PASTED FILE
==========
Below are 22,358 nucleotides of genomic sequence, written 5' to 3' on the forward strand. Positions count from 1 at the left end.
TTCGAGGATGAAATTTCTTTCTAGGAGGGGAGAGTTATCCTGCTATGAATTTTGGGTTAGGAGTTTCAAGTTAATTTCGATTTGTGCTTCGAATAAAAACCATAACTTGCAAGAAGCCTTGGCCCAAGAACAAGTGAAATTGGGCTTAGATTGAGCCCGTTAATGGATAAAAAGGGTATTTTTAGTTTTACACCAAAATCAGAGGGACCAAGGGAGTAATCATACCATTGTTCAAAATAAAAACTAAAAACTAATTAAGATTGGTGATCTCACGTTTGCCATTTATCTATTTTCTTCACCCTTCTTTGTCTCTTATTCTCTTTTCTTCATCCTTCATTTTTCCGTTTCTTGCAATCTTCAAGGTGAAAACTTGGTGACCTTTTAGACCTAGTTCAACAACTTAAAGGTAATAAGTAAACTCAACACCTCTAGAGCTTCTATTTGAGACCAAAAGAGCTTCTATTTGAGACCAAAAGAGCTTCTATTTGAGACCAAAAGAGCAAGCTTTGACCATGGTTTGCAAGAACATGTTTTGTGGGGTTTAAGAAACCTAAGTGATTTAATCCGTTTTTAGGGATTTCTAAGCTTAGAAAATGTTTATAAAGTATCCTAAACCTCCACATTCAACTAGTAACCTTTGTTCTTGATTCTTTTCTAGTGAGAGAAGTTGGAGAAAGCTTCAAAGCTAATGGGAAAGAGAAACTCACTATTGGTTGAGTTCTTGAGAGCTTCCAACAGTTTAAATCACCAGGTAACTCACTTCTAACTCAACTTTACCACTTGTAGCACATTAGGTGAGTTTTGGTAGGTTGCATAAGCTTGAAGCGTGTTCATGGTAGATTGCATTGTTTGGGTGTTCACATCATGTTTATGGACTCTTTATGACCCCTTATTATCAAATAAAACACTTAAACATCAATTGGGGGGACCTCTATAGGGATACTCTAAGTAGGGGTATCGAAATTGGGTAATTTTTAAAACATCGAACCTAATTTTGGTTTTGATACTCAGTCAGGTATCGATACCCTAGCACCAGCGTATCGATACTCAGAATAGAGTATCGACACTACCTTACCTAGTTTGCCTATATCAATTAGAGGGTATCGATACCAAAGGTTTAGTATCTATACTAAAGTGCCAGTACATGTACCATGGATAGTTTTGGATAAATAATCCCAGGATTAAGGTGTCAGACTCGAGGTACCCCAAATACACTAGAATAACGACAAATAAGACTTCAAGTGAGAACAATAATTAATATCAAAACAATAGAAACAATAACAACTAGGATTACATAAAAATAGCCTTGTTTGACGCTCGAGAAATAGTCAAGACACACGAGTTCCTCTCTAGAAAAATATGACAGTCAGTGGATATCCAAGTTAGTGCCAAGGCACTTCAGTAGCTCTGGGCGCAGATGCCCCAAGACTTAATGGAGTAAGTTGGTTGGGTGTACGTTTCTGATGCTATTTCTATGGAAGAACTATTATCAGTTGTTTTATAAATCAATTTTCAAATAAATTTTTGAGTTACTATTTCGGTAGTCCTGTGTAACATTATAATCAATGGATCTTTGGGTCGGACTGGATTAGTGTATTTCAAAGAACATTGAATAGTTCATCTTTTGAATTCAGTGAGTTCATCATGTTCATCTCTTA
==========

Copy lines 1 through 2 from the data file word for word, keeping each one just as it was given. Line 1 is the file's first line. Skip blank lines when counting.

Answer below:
Below are 22,358 nucleotides of genomic sequence, written 5' to 3' on the forward strand. Positions count from 1 at the left end.
TTCGAGGATGAAATTTCTTTCTAGGAGGGGAGAGTTATCCTGCTATGAATTTTGGGTTAGGAGTTTCAAGTTAATTTCGATTTGTGCTTCGAATAAAAACCATAACTTGCAAGAAGCCTTGGCCCAAGAACAAGTGAAATTGGGCTTAGATTGAGCCCGTTAATGGATAAAAAGGGTATTTTTAGTTTTACACCAAAATCAGAGGGACCAAGGGAGTAATCATACCATTGTTCAAAATAAAAACTAAAAACTAATTAAGATTGGTGATCTCACGTTTGCCATTTATCTATTTTCTTCACCCTTCTTTGTCTCTTATTCTCTTTTCTTCATCCTTCATTTTTCCGTTTCTTGCAATCTTCAAGGTGAAAACTTGGTGACCTTTTAGACCTAGTTCAACAACTTAAAGGTAATAAGTAAACTCAACACCTCTAGAGCTTCTATTTGAGACCAAAAGAGCTTCTATTTGAGACCAAAAGAGCTTCTATTTGAGACCAAAAGAGCAAGCTTTGACCATGGTTTGCAAGAACATGTTTTGTGGGGTTTAAGAAACCTAAGTGATTTAATCCGTTTTTAGGGATTTCTAAGCTTAGAAAATGTTTATAAAGTATCCTAAACCTCCACATTCAACTAGTAACCTTTGTTCTTGATTCTTTTCTAGTGAGAGAAGTTGGAGAAAGCTTCAAAGCTAATGGGAAAGAGAAACTCACTATTGGTTGAGTTCTTGAGAGCTTCCAACAGTTTAAATCACCAGGTAACTCACTTCTAACTCAACTTTACCACTTGTAGCACATTAGGTGAGTTTTGGTAGGTTGCATAAGCTTGAAGCGTGTTCATGGTAGATTGCATTGTTTGGGTGTTCACATCATGTTTATGGACTCTTTATGACCCCTTATTATCAAATAAAACACTTAAACATCAATTGGGGGGACCTCTATAGGGATACTCTAAGTAGGGGTATCGAAATTGGGTAATTTTTAAAACATCGAACCTAATTTTGGTTTTGATACTCAGTCAGGTATCGATACCCTAGCACCAGCGTATCGATACTCAGAATAGAGTATCGACACTACCTTACCTAGTTTGCCTATATCAATTAGAGGGTATCGATACCAAAGGTTTAGTATCTATACTAAAGTGCCAGTACATGTACCATGGATAGTTTTGGATAAATAATCCCAGGATTAAGGTGTCAGACTCGAGGTACCCCAAATACACTAGAATAACGACAAATAAGACTTCAAGTGAGAACAATAATTAATATCAAAACAATAGAAACAATAACAACTAGGATTACATAAAAATAGCCTTGTTTGACGCTCGAGAAATAGTCAAGACACACGAGTTCCTCTCTAGAAAAATATGACAGTCAGTGGATATCCAAGTTAGTGCCAAGGCACTTCAGTAGCTCTGGGCGCAGATGCCCCAAGACTTAATGGAGTAAGTTGGTTGGGTGTACGTTTCTGATGCTATTTCTATGGAAGAACTATTATCAGTTGTTTTATAAATCAATTTTCAAATAAATTTTTGAGTTACTATTTCGGTAGTCCTGTGTAACATTATAATCAATGGATCTTTGGGTCGGACTGGATTAGTGTATTTCAAAGAACATTGAATAGTTCATCTTTTGAATTCAGTGAGTTCATCATGTTCATCTCTTA